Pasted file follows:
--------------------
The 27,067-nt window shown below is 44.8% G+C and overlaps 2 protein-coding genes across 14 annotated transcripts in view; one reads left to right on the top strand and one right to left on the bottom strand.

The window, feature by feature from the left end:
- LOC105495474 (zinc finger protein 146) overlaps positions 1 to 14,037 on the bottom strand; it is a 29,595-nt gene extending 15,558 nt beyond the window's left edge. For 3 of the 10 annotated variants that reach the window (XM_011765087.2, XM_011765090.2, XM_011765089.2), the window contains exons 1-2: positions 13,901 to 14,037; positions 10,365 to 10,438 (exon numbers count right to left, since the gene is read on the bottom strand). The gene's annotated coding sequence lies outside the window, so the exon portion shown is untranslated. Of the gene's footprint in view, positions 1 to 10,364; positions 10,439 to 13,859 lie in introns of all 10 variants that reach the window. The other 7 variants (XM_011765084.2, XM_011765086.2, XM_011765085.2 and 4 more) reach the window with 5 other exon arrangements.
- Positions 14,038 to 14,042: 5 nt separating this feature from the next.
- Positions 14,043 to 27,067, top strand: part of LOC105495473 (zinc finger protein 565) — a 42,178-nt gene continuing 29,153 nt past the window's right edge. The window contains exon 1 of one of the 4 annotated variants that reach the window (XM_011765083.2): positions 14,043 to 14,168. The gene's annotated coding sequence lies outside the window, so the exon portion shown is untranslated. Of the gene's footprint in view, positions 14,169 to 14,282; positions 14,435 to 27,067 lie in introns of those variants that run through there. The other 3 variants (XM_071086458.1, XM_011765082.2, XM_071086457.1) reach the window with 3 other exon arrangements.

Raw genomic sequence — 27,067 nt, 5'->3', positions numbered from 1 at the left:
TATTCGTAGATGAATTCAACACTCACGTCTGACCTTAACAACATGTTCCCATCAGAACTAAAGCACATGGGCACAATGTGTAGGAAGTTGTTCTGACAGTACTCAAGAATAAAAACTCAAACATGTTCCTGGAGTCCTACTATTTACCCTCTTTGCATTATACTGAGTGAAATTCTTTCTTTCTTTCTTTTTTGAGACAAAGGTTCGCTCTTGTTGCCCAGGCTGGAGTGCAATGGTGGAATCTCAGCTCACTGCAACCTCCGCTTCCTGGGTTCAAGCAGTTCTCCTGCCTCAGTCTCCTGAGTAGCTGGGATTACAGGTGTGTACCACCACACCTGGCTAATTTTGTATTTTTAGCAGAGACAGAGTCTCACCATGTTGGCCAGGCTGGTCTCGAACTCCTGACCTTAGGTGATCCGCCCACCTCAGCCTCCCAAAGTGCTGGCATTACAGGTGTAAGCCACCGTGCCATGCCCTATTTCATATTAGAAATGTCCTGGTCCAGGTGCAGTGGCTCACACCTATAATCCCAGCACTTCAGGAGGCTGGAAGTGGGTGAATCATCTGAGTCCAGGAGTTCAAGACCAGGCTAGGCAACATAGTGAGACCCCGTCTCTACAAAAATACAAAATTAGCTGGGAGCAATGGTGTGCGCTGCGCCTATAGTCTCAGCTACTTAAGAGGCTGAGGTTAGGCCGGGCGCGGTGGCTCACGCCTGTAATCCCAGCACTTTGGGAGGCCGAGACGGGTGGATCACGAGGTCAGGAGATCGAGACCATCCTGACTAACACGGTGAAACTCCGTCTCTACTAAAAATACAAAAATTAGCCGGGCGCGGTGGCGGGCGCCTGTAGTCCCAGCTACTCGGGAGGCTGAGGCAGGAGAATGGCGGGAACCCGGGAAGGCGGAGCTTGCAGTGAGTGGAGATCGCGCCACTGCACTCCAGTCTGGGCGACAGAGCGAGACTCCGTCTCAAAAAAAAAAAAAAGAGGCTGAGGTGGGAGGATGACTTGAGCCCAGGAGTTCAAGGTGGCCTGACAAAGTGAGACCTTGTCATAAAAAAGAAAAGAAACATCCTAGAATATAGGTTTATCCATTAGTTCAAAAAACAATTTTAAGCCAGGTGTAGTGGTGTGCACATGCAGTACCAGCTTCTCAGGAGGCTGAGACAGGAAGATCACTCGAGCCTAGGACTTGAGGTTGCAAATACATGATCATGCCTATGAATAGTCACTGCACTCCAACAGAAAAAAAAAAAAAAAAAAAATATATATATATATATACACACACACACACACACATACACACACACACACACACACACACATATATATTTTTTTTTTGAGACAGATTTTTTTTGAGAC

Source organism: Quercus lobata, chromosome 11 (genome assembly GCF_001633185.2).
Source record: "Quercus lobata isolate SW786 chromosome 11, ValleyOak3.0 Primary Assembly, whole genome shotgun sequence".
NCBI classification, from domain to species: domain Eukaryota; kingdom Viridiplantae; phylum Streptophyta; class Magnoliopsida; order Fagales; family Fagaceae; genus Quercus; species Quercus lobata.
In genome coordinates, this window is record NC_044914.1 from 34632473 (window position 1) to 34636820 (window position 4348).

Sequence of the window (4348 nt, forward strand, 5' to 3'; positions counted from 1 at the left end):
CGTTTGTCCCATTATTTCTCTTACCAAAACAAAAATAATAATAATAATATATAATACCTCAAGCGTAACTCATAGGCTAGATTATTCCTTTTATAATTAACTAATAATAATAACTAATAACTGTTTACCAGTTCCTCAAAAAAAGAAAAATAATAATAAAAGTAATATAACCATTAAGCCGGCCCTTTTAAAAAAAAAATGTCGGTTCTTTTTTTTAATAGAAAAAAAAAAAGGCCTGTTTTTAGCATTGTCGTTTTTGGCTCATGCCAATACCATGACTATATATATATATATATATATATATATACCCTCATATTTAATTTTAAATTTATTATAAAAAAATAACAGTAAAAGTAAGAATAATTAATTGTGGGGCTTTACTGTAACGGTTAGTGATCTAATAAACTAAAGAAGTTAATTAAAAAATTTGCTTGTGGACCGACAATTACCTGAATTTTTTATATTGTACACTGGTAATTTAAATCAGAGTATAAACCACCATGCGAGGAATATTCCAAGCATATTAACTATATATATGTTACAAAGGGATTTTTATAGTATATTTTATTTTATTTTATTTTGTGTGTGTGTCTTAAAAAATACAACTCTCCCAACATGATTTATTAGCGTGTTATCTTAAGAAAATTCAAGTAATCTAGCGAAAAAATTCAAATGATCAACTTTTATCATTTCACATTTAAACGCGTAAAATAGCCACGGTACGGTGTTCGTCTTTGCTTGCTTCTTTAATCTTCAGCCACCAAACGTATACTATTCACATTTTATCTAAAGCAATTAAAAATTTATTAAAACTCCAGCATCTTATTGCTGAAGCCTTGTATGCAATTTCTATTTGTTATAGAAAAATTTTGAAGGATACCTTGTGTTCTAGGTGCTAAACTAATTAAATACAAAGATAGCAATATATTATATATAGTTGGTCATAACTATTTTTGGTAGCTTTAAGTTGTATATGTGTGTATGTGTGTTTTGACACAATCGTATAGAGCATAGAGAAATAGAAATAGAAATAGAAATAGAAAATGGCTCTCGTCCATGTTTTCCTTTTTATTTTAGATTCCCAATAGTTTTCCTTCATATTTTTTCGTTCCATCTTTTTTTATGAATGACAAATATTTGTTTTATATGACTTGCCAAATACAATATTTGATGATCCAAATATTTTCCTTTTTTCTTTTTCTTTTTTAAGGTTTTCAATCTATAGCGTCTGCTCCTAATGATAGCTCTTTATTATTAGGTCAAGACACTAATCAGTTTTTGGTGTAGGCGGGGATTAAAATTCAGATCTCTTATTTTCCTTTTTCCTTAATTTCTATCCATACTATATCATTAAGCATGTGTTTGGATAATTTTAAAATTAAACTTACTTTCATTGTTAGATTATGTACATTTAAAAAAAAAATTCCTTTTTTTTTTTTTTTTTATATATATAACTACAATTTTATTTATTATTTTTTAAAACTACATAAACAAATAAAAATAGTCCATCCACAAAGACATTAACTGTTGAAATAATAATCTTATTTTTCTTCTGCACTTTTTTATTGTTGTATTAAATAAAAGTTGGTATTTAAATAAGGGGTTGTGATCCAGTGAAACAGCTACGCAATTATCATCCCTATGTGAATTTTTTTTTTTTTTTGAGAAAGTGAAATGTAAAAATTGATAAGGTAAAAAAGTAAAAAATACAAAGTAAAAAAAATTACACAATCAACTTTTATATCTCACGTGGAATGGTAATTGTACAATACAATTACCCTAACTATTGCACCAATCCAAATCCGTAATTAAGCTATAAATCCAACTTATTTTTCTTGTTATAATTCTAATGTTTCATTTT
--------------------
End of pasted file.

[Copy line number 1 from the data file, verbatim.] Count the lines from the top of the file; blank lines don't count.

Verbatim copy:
The 27,067-nt window shown below is 44.8% G+C and overlaps 2 protein-coding genes across 14 annotated transcripts in view; one reads left to right on the top strand and one right to left on the bottom strand.